EDITORIAL: The housing hurricane

Two years ago, Hurricane Katrina caused tens of thousands of families to lose their homes.

Last year, the home mortgage meltdown that is now sweeping the country took the homes of 800,000 families. This year, the number could reach 2 million.

When the levees broke in New Orleans, rising floodwaters forced people to flee.

Today, surging mortgage payments, rising by hundreds of dollars per month, are drowning families in debt. Not floodwaters, but waves of bankers, lawyers and sheriffs are driving families from their homes.

Nature did not trigger this new crisis — it is the product of deregulation, rampant speculation and profiteering by real estate and financial interests, and a mass media that acts as cheerleaders for those interests.

What to do?

As with the post-Katrina disaster, communities need to come together with unions and local governments to help the victims of this disaster, to identify families facing foreclosure or in danger of falling behind on payments. With organization behind them, homeowners can negotiate with lenders for a manageable payment schedule. The terrible feeling of isolation and failure faced by families on their own can be replaced by the strength and solidarity of a community united and fighting back.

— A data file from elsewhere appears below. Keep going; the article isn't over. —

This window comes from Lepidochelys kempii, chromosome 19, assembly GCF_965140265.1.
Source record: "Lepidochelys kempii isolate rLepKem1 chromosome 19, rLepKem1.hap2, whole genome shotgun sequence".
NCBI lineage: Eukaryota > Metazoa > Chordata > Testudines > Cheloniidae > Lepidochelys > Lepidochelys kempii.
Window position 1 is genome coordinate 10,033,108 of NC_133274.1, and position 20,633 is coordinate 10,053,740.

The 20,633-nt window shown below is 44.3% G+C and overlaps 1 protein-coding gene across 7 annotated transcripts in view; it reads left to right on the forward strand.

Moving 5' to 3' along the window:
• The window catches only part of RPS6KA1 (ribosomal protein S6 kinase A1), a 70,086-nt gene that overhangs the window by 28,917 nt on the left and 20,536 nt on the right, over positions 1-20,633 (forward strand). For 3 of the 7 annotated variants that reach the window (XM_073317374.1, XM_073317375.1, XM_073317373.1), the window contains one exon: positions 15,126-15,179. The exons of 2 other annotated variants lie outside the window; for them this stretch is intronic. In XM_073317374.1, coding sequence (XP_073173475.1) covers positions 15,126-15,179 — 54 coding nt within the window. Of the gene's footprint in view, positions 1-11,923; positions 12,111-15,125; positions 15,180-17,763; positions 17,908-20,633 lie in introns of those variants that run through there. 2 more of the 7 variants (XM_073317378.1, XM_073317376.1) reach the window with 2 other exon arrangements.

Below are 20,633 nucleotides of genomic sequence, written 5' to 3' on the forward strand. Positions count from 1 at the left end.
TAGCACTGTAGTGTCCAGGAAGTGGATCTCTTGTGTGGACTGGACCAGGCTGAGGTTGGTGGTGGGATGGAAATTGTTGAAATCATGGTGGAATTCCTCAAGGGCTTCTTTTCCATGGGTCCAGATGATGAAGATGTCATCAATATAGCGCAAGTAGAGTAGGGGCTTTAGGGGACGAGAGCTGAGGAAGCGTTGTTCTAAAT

But, as with Katrina, this is a national problem, demanding national solutions. And, as with Katrina, the Bush administration is focusing on helping the big money interests.

Some Democratic members of Congress and presidential candidates are calling for measures to protect homeowners from foreclosure. But only a loud demand from the grass roots can make these proposals into reality.

A moratorium on foreclosures is urgently needed. Lenders should be compelled to restructure problem mortgages so that payments do not exceed 25 percent of a family’s income.

Criminal fraud and conspiracy charges should be issued against the mortgage lenders and their Wall Street backers who paid themselves obscene salaries and bonuses by trapping hard-working families in a nightmare version of the American dream.

And, at long last, Congress should enact a federal program to rebuild New Orleans and fund its public schools, hospitals and infrastructure, so all of its residents can return and have good jobs.